Book Cover

In a wry take on the male midlife crisis, a Hollywood lawyer
spends a weekend reenacting the Battle of Gettysburg with a Playboy Playmate,
to the consternation of family and friends.

John Reynolds Stanhope, age 47, was named after the Civil War
general instrumental at Gettysburg, grew up near the battlefield, and worked as
a guide there. Now he’s a successful Hollywood lawyer, agent, manager, and
producer, but he’s also flabby and has insomnia, and his pilot about sleep just
got rejected by A&E. So he has secretly planned a weekend playing his
namesake with Gettysburg reenactors at a sports field north of Malibu. Then
stuff happens—and through it all, Morris (All Joe Knight, 2016, etc.), a
Hollywood lawyer and producer himself, cracks wise on Tinseltown with an
insider’s glee. Reynolds gets drunk while discussing a reality TV project with
a former Playmate and a one-time Miss Universe and decides to bring them to the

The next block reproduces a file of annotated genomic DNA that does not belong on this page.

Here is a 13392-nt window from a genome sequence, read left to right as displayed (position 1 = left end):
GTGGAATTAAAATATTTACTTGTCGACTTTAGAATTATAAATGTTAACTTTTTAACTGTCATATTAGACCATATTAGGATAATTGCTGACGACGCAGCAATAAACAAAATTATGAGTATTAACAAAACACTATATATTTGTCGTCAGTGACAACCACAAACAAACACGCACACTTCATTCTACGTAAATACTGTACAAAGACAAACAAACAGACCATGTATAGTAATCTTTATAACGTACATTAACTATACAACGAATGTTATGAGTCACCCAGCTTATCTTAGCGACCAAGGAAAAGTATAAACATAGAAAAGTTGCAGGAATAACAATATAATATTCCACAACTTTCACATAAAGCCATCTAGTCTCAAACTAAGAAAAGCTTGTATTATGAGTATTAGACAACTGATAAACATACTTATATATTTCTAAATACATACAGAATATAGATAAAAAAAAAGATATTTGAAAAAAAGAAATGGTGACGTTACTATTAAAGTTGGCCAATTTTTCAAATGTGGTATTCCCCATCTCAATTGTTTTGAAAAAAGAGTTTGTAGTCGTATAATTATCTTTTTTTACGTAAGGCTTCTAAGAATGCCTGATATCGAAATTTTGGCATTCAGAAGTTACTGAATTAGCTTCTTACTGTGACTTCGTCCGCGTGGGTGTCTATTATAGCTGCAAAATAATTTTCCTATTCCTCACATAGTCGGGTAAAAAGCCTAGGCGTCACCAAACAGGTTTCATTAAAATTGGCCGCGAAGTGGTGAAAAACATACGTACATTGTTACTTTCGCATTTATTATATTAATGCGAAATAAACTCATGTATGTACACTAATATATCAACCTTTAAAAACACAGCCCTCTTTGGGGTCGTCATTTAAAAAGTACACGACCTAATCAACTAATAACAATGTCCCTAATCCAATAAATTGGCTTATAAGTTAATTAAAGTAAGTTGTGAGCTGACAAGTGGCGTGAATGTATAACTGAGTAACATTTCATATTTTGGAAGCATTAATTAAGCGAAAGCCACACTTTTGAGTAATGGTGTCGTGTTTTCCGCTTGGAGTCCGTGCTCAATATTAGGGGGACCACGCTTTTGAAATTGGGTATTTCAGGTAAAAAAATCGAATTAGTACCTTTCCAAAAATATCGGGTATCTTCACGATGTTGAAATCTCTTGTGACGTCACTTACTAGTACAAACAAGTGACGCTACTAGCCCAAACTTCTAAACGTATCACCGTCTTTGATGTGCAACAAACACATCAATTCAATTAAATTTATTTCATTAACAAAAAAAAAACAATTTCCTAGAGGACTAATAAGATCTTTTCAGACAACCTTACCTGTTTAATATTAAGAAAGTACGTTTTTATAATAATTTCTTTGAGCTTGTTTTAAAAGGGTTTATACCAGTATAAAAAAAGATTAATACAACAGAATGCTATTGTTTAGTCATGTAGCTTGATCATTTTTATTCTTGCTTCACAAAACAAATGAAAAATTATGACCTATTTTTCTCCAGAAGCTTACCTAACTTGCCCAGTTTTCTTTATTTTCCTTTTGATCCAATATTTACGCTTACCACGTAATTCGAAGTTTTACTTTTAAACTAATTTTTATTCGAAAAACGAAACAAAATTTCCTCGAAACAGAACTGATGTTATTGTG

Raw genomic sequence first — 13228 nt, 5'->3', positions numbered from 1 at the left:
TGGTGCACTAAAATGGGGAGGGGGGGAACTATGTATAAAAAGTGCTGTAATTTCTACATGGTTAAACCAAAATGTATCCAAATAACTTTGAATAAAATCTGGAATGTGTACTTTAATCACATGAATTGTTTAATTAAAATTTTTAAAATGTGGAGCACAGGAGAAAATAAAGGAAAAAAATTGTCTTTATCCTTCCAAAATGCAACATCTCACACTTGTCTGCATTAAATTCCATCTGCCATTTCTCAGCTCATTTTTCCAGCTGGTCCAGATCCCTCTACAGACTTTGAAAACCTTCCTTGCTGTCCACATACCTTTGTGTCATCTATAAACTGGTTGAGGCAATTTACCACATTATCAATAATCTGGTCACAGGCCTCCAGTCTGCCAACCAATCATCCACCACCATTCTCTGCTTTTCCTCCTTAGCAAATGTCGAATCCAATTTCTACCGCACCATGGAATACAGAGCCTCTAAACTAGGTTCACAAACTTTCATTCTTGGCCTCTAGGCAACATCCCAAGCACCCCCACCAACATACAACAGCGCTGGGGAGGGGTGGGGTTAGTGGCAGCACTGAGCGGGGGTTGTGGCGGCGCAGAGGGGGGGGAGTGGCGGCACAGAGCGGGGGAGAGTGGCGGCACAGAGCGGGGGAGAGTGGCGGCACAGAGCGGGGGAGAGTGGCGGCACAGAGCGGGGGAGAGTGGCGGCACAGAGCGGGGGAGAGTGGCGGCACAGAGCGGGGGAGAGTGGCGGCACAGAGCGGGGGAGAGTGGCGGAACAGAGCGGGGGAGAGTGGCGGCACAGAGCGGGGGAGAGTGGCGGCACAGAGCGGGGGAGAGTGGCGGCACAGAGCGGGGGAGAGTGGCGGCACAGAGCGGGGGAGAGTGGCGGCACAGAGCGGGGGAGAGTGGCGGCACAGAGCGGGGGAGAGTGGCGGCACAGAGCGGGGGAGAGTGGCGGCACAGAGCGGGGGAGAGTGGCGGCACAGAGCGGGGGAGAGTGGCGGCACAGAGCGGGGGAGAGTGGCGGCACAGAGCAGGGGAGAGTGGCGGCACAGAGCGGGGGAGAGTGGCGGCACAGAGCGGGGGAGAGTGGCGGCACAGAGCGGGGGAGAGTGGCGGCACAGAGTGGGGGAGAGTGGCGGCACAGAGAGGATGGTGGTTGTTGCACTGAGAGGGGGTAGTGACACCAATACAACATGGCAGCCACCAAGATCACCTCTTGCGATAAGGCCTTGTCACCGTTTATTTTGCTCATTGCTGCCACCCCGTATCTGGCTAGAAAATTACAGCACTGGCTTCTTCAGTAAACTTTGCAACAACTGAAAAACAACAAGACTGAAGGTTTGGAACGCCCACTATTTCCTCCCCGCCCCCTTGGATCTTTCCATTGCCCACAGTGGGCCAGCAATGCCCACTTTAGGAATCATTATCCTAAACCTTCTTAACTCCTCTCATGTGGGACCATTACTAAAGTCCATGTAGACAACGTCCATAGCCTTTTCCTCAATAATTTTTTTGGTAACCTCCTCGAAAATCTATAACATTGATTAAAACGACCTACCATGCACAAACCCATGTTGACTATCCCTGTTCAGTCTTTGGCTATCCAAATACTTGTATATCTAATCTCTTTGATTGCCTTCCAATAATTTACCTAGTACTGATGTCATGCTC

battle. His wife, a top-notch movie producer, uses an app to discover he lied
about his weekend golf plans and pursues him, eventually asking their daughter
and her friend to meet her there. Reynolds’ lunch companions invite their sons.
The worried wife also asks for help from her husband’s longtime client, a
character based on Norman Lear, who brings along an actor suggesting Tom Cruise
without Scientology. While the solo weekend gets as crowded as the Marx
Brothers’ stateroom scene, Reynolds navigates battlefield skirmishes,
existential questions, and awkward interactions with his wife and daughter.
Morris gives him some fine speeches about history and war. But amid all the
comic material, the hero’s quasi-crisis—a “feeling that nothing [is] worth half
a try”—may just be the biggest shell among the hail of potshots at Hollywood
culture.

A well-written work that some readers may find entertains more than
it engages.

kirkusreviews.com

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